Texas challenge against federal program to allow migrant entry sees first day in court

The trial will continue on Friday, but a ruling is not expected for at least a month.


Migrants, many from Haiti, wait to board a bus to Houston at a humanitarian center after they were released from United States Border Patrol upon crossing the Rio Grande and turning themselves in seeking asylum, Wednesday, Sept. 22, 2021, in Del Rio, Texas.

One of the White House's avenues for migrants to seek temporary legal residence in the U.S. was challenged in a Victoria courtroom Thursday.

Texas, along with 20 other Republican-leaning states, is suing the federal government over a program often referred to as the CHNV Pathway, through which the Biden administration has granted entry to migrants from Cuba, Haiti, Nicaragua and Venezuela with permission to live and work in the U.S. for up to two years. Around 180,000 people have entered the U.S. as part of the pathway since it went into effect in February.

The program operates through an executive authority called parole, which allows the executive branch to grant individuals entry into the U.S. on a case-by-case basis in the event of urgent humanitarian need or significant public benefit.

The current White House has employed parole more than any administration before it, as part of a strategy to deter illegal immigration by expanding legal immigration pathways. So far, it has shown a measure of success: since the program's implementation, the Department of Homeland Security has reported 900 fewer migrants being detained and released at the border each day.

Texas argues it has incurred harm due to the program, including costs associated with education and healthcare for entrants. Over 14,000 of individuals paroled into the country as part of the program are currently living in Texas.

Judge Drew Tipton, a Trump appointee, is presiding over the case. Tipton has previously ruled against the Biden administration in other high-profile immigration cases, though one ruling was overturned by the U.S. Supreme Court in June by a margin of 8-1.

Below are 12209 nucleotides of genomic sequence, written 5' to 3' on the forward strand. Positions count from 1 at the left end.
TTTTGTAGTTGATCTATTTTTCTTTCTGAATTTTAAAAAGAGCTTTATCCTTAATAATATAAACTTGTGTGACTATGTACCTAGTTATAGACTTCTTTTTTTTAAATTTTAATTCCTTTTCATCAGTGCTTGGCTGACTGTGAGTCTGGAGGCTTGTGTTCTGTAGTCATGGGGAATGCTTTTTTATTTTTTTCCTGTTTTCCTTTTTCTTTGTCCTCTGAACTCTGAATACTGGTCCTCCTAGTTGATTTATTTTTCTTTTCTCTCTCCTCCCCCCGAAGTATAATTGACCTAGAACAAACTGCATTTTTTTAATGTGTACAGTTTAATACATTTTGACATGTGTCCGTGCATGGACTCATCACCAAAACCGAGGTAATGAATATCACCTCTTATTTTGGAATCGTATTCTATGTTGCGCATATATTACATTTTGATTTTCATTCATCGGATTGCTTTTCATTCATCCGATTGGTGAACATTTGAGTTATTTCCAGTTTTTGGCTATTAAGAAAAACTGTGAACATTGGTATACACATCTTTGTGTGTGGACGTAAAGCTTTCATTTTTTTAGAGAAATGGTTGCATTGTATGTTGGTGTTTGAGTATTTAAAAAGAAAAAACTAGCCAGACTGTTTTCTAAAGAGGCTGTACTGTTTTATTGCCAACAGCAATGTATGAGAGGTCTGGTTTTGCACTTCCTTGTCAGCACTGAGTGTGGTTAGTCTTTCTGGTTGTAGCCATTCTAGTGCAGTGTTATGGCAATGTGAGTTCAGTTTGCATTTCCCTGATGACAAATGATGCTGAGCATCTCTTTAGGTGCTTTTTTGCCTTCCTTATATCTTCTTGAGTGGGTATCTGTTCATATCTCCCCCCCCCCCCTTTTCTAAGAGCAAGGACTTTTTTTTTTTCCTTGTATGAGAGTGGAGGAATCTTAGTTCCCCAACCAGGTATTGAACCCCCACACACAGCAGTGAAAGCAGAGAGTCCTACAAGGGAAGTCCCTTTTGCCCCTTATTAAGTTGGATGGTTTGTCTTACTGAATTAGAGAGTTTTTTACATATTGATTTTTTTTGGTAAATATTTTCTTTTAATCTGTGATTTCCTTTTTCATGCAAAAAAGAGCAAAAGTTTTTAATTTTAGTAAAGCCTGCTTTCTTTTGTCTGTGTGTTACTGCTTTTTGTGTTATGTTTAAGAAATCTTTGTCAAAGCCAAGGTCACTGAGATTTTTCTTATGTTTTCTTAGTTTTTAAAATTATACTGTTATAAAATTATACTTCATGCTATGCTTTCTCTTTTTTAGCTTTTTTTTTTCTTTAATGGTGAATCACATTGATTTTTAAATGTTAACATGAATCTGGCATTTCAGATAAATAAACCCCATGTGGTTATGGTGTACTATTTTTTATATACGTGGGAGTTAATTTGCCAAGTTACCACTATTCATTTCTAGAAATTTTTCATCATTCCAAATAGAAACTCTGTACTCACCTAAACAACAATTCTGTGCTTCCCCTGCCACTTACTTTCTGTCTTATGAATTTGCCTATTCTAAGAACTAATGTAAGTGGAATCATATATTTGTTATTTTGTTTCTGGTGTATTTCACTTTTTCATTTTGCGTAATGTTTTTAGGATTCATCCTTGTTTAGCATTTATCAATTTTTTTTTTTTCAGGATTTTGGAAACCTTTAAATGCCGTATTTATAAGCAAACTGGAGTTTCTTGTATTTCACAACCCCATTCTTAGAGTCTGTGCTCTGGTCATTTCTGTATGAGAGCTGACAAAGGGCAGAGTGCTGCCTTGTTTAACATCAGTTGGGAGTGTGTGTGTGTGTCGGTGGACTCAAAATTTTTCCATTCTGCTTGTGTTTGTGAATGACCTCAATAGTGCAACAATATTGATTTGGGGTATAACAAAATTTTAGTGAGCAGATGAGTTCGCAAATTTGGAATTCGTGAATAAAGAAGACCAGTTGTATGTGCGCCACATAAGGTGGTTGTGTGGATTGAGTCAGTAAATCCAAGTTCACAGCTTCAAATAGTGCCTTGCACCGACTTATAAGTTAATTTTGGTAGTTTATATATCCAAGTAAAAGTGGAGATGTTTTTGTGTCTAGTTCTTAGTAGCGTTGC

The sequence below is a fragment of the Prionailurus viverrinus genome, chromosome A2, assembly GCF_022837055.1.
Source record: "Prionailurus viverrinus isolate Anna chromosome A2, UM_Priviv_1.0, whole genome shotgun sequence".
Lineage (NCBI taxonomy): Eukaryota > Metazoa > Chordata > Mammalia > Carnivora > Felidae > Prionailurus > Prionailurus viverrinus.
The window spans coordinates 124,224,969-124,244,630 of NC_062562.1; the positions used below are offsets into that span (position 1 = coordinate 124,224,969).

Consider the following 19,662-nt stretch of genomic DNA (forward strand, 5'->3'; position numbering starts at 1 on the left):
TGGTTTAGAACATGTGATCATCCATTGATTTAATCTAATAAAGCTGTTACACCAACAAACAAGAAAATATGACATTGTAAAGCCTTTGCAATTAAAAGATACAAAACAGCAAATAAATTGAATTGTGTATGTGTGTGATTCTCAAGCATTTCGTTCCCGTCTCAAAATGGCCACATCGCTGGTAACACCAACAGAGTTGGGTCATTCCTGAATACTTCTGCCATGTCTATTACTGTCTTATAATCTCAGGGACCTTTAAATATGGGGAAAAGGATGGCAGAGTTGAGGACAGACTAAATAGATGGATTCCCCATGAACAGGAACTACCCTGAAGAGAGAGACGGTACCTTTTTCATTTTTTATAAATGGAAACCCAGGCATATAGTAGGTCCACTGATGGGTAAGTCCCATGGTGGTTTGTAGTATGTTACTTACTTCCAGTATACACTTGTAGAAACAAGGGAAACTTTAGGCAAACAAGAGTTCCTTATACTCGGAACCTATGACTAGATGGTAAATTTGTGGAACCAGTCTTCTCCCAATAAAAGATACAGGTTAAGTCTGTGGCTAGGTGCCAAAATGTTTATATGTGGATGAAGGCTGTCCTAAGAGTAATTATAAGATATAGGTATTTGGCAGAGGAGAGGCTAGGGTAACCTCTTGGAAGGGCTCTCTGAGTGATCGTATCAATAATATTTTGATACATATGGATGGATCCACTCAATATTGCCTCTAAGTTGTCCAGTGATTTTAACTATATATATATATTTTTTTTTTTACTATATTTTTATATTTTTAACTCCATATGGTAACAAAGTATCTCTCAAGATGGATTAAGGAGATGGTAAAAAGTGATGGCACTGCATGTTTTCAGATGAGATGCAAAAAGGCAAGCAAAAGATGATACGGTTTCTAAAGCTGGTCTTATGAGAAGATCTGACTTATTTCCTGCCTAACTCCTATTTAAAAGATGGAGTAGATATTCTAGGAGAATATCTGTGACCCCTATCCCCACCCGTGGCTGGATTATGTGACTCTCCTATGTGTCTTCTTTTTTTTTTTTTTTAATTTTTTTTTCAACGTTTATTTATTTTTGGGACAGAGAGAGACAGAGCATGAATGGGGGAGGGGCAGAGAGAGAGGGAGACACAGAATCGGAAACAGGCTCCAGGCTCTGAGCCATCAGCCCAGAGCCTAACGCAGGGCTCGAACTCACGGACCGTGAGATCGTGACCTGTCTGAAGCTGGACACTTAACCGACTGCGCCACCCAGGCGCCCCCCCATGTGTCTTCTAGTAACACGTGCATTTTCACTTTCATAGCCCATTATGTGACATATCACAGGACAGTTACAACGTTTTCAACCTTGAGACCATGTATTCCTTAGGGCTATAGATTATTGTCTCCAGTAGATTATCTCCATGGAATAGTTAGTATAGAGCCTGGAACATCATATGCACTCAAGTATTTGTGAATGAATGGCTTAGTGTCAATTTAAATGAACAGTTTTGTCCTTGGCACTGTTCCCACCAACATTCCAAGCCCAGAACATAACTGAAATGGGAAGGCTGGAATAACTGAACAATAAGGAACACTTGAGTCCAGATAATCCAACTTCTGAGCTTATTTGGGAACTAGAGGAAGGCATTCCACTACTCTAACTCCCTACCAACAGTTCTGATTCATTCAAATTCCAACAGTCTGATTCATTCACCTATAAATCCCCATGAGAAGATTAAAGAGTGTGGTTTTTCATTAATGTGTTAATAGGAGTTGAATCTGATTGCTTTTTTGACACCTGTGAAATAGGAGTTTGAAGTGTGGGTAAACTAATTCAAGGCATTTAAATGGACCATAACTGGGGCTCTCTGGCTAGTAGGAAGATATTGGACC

Monika Langarica, a lawyer from the Center for Immigration Law and Policy at UCLA, is representing seven individuals who have sponsored recipients of parole in recent months. She argued in court today that the Biden Administration is using the power of parole legally, just as four other administrations have done without any previous programs being found unlawful.

"This program is grounded in long-standing authority," said Langarica. "The evidence shows that this pathway is motivated by indistinguishable reasons from those which have been used before."

She also argued Texas's claims of harm are unfounded, as none of them can be specifically tied with recipients of this particular program. Instead, the data the state is presenting to support its claims of harm pertains generally to costs incurred by undocumented immigrants, which does not include, Langarica said, those who have received parole legally.

However, lawyers for the state of Texas said the program undermines and circumvents the immigration regulations made by Congress.

"This creates a shadow immigration program," said Gene Hamilton, an attorney representing Texas in the case.

Hamilton previously worked in the U.S. Department of Justice and Department of Homeland Security under the Trump administration, where he had a part in ending the Deferred Action for Childhood Arrivals (DACA) program, establishing the Trump administration's "zero-tolerance" family separation policy at the border as well as revoking the temporary protected status of Sudanese and South Sudanese immigrants.

"This is just like DACA," said Hamilton. "This program is so different from the other parole programs it's being compared to."

The state alleged that the Department of Homeland Security is not using adequate discretion in granting parole, which it said is evidenced by the program's application approval rate of over 95 percent.

"The agency is not making determinations on a truly case-by-case basis," said Hamilton.

However, proponents of the program argue that, since the process requires a significant amount of time and paperwork, the pool of applicants primarily consists of people who are serious about the process.

Lawyers for the federal government contend that this statute works in tandem with others to decrease illegal immigration into the U.S. as part of Biden's carrots-and-sticks immigration strategy. Meanwhile, the state of Texas argues that this carrot is unlawful, and the sticks, irrelevant.

The trial will continue on Friday, but a ruling is not expected for at least a month.